Japan Immersion Programme

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Taking a chance and leaving our comfort zone always takes courage, even for young people who generally have an adventurous spirit. Some Grade 8 students chose to take a chance and go on an adventure far from their parents, far from their home, and far from their country.

Sunday, 26 March 2017

Yeayyyy!
Japan. We are here!!!

We arrived at Haneda airport at 8:24 a.m. local time. All of us were very enthusiastic to embrace the new adventures ahead.
“Bu, where should we go?”
“Bu, I wanna go to the toilet”
“Bu, should we fill in this form now?”

14 kids were buzzing around along with other groups of tourists from various countries that were also joining the program.

I have travelled to some other countries, but never with 14 kids!! Well, let’s make this an incredible experience!

We rushed to the immigration because Pak Ali, our chaperon, told me that we had to catch the 11:24 a.m. Shinkansen train to Nagano.

We anticipated the long lines at immigration; therefore, the students completed their immigration and customs forms on the plane; but, to my surprise only 4 students had completed them.

Oh well, the show must go on. “Come on kids, we can make it.” 15 suitcases were waiting and time was flying. After a few minutes, everyone was ready.

Being in a rush while carrying a 20-30 kg suitcase is really challenging. “Doesn’t Japan have lifts? Rosa’s luggage is very big, Bu. How can she carry it walking down these stairs?” asked one student.

“Just take it and keep walking. No other choice.” I replied.

In seconds, I saw fourteen children wearing backpacks and with suitcases in hand walking down the stairs. Their independence was being tested. One student went back up and helped his friend and me with our suitcases. He passed the caring test.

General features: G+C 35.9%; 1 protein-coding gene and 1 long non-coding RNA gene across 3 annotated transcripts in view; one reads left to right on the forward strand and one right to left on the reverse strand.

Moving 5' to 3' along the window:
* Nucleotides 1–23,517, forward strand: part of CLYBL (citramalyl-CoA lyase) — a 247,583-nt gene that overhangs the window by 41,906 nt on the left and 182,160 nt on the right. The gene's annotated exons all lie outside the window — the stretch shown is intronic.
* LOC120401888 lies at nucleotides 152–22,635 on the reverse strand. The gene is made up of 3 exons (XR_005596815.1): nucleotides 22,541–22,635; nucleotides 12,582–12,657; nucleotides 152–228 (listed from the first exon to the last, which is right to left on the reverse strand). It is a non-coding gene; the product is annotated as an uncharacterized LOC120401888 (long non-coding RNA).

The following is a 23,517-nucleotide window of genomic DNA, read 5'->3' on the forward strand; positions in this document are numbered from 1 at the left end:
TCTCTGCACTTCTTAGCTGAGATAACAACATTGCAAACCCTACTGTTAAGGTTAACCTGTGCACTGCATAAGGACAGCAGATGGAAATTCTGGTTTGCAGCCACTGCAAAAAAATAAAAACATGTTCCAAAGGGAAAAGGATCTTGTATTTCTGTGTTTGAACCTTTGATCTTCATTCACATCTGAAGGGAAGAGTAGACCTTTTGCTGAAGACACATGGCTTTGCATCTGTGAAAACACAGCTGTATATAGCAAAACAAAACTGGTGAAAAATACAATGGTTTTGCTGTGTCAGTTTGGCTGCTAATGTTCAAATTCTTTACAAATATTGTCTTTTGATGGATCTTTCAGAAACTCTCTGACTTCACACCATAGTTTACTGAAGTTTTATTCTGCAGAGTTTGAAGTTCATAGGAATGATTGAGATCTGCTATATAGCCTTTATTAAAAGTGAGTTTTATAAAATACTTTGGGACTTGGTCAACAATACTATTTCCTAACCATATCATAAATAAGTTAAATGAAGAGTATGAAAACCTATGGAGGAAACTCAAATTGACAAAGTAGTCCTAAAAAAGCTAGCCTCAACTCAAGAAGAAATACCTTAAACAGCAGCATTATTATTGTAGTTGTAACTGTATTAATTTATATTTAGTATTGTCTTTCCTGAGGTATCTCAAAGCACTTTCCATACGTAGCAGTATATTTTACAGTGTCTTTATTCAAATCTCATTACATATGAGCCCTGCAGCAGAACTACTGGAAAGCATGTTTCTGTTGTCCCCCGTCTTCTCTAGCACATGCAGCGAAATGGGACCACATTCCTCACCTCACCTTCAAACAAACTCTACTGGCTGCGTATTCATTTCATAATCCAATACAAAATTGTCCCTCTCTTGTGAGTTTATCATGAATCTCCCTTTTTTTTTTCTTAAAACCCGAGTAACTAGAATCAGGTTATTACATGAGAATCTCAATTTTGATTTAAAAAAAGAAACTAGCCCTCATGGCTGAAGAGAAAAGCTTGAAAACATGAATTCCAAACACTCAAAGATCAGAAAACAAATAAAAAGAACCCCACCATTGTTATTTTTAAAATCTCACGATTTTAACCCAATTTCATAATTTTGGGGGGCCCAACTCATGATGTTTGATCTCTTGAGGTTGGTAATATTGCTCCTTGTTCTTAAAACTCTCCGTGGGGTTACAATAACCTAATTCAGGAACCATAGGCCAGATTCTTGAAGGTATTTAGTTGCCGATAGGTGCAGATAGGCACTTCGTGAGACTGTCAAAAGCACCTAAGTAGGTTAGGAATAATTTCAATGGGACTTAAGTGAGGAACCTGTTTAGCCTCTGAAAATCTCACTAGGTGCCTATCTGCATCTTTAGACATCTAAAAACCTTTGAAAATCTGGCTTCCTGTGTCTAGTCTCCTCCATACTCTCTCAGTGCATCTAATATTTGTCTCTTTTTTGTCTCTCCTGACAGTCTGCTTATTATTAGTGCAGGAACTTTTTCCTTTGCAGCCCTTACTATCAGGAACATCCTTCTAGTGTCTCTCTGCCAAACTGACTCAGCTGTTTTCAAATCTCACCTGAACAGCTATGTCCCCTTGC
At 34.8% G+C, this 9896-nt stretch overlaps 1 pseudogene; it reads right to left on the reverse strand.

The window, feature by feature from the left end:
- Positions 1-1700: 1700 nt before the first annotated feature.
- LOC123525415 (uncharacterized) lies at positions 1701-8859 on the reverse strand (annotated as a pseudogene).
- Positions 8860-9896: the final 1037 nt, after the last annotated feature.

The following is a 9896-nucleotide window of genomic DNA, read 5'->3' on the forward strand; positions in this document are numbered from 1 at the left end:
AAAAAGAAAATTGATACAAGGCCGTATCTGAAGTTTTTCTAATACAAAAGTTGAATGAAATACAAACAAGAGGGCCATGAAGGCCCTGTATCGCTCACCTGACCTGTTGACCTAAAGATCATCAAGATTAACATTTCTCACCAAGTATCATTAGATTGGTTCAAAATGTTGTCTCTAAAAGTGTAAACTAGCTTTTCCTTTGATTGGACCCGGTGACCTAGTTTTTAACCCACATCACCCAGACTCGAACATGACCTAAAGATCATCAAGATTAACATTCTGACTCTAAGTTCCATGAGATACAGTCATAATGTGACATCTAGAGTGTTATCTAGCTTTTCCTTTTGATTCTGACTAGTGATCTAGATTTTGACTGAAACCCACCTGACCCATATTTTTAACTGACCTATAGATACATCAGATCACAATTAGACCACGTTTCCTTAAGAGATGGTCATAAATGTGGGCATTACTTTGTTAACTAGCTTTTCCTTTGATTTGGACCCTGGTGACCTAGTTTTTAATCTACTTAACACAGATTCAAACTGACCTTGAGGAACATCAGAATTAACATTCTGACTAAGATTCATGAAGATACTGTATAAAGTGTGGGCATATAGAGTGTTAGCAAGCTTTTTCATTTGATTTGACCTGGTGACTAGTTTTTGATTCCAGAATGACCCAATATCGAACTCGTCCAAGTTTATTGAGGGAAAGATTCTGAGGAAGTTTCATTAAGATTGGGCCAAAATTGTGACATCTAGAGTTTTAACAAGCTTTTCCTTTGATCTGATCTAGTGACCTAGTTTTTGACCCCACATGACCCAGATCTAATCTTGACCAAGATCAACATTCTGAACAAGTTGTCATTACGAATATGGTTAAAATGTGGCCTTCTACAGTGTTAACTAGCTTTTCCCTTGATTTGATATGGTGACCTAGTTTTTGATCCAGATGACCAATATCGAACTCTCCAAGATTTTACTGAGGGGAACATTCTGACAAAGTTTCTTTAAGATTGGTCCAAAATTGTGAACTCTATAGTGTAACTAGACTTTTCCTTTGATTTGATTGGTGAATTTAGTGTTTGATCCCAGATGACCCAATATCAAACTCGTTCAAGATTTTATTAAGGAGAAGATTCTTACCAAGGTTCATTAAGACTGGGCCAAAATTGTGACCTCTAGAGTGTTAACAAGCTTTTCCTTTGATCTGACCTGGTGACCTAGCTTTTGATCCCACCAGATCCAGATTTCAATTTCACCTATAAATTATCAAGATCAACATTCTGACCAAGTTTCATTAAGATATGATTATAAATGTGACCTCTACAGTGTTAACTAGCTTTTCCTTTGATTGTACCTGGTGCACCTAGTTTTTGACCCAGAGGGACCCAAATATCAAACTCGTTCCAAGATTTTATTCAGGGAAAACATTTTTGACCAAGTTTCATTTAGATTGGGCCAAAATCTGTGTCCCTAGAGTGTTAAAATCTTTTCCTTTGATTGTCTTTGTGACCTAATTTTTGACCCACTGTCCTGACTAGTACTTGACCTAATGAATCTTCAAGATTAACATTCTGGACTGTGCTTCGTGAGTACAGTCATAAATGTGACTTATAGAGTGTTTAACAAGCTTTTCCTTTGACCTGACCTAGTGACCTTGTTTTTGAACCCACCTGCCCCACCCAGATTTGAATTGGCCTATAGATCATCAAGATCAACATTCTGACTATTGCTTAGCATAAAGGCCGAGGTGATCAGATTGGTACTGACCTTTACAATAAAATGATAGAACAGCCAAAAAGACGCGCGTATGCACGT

Taking the train in another country is very different, especially in a developed country like Japan. Japan is known as the most punctual country and its ticketing system is much different from the one in Indonesia. Each passenger is issued one ticket, which is needed to enter the departure station and to exit the arrival station. Things were going well, when suddenly,……

“Bu, I lost my ticket!” One girl shouted after I had gone thru the turnstile.
“Ha! Check your bag, backpack, and pockets.” I started to panic because she was the only one left behind, blocking the path to the turnstile for the other passengers trying to exit the station.

“I think I dropped it”. She lifted up her name tag. Only the ribbon was left, no id holder. “I put it in the holder, Bu”.
Exceeding my expectations, she assumed responsibility for the situation and turned around, finding the station officer. I do not know which language she used, but she explained the situation to him. With the help of Kumi San, our chaperon from Hippo family, she was allowed to pass without her ticket. We just learned how to be responsible.
“Topia Hall, Nagano. Snow Camp, here we are!!”